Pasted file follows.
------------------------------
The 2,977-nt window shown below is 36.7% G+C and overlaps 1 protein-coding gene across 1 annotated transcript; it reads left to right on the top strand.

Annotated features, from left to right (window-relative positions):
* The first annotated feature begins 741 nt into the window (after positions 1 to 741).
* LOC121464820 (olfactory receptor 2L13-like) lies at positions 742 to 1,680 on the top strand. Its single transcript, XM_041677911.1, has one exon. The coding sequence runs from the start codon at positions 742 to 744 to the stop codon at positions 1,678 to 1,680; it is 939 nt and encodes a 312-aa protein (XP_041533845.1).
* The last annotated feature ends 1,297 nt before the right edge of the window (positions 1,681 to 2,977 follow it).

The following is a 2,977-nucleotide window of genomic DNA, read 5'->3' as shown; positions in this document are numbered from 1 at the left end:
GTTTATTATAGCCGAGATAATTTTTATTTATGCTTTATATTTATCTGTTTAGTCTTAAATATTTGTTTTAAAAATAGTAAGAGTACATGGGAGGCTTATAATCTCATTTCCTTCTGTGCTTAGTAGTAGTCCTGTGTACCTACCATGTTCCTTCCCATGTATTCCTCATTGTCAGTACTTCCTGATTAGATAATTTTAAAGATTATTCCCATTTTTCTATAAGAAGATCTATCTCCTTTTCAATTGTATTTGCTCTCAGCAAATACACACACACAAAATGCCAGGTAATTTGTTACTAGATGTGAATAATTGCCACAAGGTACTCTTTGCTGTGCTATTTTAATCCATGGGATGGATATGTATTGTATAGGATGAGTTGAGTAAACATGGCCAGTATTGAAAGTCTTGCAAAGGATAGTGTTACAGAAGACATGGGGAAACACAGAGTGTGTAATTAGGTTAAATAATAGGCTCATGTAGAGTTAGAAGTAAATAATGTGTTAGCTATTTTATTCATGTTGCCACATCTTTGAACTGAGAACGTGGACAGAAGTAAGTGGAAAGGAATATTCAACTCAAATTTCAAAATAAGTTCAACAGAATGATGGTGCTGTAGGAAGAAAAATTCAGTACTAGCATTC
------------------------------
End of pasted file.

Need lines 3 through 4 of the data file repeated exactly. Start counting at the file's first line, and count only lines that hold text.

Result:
* The first annotated feature begins 741 nt into the window (after positions 1 to 741).
* LOC121464820 (olfactory receptor 2L13-like) lies at positions 742 to 1,680 on the top strand. Its single transcript, XM_041677911.1, has one exon. The coding sequence runs from the start codon at positions 742 to 744 to the stop codon at positions 1,678 to 1,680; it is 939 nt and encodes a 312-aa protein (XP_041533845.1).